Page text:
Fast forward to a few years later when, in my quest to eat fish, I investigated an unfamiliar name tacked on the end of the FSA’s list o’ fishy goodness: the sprat. As it happens, the Sprattus sprattus is a little herring-esque fish which, when tinned, is none other than the piscean component of the popular Scandinavian dish called – no prizes for guessing, folks – Janssons Frestelse. Curious about my old foe Jansson, I read on. In Sweden, the Frestelse is a dish that traditionally, but not exclusively, served at Christmas and sometimes at Easter. It’s also a favourite hangover-prevention food or nattamat, (another great word, in my humble opinion) meaning “night-food,” served after an evening of high spirits and indulgence. According to H.I., it is also considered a “walking food,” served to departing guests in order to gird their loins with starch and fat before their long journeys home in the snow. A common misconception, probably born of mistranslation and english-speaker’s assumption, about this recipe is that the fish tucked into the dish’s layers is the anchovy. The Swedish word for sprats being “ansjovis”, it’s not difficult to see how the word, and thus the recipe, has routinely been misinterpreted. (Funnily enough, the Swedish for anchovies is actully sardellen, which in turn lends itself nicely to misinterpretation!) Apparently, it’s very important for the the authenticity of the dish to use these sugar and spice-cured sprats rather than the salty, mediterranean anchovies. Not that this meant much to me as a fish-doubter – I was prepared to dislike both sprat and anchovy equally. Still, I needed an omega hit for the week, and I thought I might as well go along with crazy ol’ Jansson.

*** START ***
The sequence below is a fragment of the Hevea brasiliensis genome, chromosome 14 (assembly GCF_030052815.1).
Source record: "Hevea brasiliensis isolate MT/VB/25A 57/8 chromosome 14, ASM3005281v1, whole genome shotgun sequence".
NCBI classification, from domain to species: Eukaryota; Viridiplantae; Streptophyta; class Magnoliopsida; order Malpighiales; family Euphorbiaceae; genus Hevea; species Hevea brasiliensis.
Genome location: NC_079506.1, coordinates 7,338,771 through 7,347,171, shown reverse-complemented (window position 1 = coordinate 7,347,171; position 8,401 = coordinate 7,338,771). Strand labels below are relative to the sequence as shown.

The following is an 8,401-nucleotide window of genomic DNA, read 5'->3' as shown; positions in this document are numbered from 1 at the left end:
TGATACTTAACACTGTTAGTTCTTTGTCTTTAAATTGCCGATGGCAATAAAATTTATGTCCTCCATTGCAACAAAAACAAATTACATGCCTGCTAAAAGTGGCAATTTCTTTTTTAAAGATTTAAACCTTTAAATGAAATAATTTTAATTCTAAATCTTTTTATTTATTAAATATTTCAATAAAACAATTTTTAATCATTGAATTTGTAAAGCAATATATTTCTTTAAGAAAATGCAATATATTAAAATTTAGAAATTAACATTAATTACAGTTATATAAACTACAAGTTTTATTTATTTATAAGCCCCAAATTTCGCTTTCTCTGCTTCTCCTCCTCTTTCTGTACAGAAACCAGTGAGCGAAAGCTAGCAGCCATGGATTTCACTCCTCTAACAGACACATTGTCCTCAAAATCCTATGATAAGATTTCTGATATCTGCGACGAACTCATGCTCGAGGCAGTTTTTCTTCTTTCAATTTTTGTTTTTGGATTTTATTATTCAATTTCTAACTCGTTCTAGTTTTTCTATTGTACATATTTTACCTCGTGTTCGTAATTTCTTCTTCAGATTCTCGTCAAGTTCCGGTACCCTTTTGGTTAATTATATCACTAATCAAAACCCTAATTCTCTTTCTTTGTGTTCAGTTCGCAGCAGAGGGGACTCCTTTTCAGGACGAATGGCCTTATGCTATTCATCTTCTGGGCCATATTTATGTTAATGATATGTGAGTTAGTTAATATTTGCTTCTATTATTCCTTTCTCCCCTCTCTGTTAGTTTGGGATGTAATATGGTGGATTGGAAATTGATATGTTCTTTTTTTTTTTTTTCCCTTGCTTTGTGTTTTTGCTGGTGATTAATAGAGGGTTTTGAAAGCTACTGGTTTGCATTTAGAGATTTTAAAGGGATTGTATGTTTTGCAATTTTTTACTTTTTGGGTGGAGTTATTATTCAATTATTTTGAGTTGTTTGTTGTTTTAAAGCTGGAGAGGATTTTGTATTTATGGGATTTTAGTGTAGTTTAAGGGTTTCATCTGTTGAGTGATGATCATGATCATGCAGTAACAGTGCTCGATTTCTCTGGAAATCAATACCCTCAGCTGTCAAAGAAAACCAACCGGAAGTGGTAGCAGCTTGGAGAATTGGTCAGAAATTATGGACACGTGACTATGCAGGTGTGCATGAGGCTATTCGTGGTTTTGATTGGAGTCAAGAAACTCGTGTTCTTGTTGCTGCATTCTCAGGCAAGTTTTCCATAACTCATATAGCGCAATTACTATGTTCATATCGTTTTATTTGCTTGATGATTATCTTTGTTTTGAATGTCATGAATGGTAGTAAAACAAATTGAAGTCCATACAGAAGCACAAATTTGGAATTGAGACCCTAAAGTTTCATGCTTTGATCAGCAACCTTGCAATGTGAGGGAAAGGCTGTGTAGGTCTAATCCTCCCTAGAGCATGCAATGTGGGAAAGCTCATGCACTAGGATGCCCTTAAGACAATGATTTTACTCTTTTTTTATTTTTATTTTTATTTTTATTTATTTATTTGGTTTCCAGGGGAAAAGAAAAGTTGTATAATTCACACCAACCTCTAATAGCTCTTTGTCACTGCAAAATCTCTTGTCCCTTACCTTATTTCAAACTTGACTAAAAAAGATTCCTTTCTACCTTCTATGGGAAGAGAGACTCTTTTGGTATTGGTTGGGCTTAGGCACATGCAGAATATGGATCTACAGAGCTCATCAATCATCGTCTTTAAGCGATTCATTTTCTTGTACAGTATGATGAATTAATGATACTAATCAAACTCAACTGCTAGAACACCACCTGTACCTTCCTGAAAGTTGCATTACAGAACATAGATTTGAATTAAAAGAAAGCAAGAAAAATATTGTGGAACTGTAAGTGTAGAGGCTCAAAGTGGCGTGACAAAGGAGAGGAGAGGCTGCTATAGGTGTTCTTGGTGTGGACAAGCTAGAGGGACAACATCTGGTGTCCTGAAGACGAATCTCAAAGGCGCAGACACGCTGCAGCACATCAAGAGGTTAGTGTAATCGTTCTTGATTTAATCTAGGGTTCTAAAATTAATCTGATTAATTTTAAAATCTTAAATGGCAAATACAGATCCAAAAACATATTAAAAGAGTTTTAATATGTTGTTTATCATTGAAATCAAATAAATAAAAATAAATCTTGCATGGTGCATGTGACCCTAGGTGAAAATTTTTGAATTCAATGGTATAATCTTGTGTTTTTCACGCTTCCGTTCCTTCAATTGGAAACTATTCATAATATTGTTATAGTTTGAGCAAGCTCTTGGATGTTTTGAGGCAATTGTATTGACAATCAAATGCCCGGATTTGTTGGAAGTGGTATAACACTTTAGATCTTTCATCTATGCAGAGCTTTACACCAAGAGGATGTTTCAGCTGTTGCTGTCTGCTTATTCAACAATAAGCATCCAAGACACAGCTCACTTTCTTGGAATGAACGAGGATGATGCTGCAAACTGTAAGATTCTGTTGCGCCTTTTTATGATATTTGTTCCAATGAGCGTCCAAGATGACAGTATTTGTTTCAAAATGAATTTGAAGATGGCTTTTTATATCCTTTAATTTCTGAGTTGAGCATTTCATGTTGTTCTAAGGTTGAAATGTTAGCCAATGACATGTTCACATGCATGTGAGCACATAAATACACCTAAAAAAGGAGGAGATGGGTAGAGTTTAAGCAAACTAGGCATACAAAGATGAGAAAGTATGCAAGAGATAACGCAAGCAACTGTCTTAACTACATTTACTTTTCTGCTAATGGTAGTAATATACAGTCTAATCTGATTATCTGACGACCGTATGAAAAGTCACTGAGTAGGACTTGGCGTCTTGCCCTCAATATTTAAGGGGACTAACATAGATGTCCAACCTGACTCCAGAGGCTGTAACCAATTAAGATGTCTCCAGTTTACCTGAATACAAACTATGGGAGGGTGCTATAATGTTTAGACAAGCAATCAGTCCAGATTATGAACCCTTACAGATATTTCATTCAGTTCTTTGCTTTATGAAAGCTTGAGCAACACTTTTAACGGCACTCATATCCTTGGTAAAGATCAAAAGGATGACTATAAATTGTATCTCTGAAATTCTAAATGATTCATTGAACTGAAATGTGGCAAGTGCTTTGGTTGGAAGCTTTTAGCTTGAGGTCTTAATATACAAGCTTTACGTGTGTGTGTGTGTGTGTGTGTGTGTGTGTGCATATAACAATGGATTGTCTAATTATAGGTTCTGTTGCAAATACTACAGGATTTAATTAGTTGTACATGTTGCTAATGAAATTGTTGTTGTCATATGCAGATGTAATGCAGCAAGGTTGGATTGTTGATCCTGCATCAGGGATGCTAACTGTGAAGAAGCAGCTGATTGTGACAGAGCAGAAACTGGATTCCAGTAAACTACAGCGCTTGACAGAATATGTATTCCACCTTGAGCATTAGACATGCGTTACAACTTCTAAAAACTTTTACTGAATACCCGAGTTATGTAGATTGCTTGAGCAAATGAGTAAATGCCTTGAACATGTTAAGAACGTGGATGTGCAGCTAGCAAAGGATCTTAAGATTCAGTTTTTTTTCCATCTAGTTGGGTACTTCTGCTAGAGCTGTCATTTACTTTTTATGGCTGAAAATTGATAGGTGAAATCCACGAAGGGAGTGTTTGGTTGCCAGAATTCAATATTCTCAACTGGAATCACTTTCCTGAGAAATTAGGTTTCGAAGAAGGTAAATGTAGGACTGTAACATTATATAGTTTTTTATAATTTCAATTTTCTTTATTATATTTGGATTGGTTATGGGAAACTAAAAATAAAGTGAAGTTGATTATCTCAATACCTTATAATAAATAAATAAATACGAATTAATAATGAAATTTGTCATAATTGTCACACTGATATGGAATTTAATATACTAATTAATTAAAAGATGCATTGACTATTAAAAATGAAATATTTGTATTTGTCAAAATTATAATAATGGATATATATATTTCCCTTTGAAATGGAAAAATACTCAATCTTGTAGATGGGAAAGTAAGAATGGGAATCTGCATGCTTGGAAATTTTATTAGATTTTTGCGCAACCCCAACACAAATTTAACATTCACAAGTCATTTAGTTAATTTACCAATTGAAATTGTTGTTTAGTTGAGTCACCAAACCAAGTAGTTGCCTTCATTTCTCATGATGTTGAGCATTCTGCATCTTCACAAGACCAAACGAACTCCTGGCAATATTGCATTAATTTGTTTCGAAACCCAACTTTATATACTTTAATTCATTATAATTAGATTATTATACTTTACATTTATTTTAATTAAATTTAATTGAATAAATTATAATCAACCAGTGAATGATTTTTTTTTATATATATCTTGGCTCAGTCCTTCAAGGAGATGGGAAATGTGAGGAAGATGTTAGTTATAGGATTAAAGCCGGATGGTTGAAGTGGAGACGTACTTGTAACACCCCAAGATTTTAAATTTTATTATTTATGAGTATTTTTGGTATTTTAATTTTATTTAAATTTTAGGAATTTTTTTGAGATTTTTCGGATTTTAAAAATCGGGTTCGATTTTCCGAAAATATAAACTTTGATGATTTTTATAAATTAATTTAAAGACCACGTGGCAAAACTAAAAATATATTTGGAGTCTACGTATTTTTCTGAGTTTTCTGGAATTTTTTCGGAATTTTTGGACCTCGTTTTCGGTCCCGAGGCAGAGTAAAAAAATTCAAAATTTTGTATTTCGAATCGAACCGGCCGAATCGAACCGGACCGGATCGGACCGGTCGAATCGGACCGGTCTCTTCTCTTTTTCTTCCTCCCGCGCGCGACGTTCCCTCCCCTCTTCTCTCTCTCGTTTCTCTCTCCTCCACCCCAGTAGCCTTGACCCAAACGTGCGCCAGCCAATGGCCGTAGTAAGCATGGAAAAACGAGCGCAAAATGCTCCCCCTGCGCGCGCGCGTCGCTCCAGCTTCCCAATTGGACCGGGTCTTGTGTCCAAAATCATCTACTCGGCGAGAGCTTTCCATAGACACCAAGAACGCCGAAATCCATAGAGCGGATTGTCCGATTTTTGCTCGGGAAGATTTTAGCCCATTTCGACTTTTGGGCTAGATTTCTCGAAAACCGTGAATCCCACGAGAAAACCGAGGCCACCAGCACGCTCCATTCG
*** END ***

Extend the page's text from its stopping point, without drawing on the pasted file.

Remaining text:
I sourced my spratsovies from a lovely, little shop in London, called “Totally Swedish.” Apparently, the correct sort of fish is also available from IKEA, but, since I’m not within hurling distance of a big blue and yellow shop, I simply HAD to go into London (by way of the Emma Bridgewater shop, of course). If ever you’re in the vicinity of Crawford Street, it’s worth poking your nose into Totally Swedish, not only for some ansjovis, but for the stacks of crispbread discs in a rainbow of flavours, boxes of pepparkakor, and painted, wooden butter paddles. The service was warm and attentive, and the young ladies behind the counter were friendly, helpful, and completely unruffled when greeted with a resounding “Frestelse!” Locating the ansjovis in the chiller section, I was completely won over by the cheerful, little tin with its border of gold, field of bubblegum pink and trio of happy, smiling red fish rampant. If I could somehow enlarge the tin faceplate and tack it up on my kitchen wall as art, I would do so! How could anything evil come from so fair a face?
Once back at home, I carefully peeled back the lid, to get my first look at the smileyfish. Jostling for space in the tin were several flat, silver bellied fish suspended in a pale pink liquid. I hesitated. Was it my imagination or was that fish’s smile starting to look a bit sinister? The pink liquid was unsettlingly familiar, and the connotations were not good. I had a vague recollection of Jo-beth Williams being covered in a translucent pink goo after going through the portal in Poltergeist, followed by the mental image of the river of pink slime from Ghostbusters 2. Had I picked up a bad batch? Did I get the tin of mislabeled surströmming? A wary sniff revealed the unexpected but unmistakable aroma of cinnamon and cloves! Granted, I knew that the sprats were preserved in salt, sugar, and spices, but I hadn’t expected them to smell so strongly of Christmas. That’s why those fish were grinning – it’s difficult to pull glum faces in the presence of such wonderful scents! Placing my trust in the smiling sprats of yuletide, I put aside my misgivings and cracked on with the dish.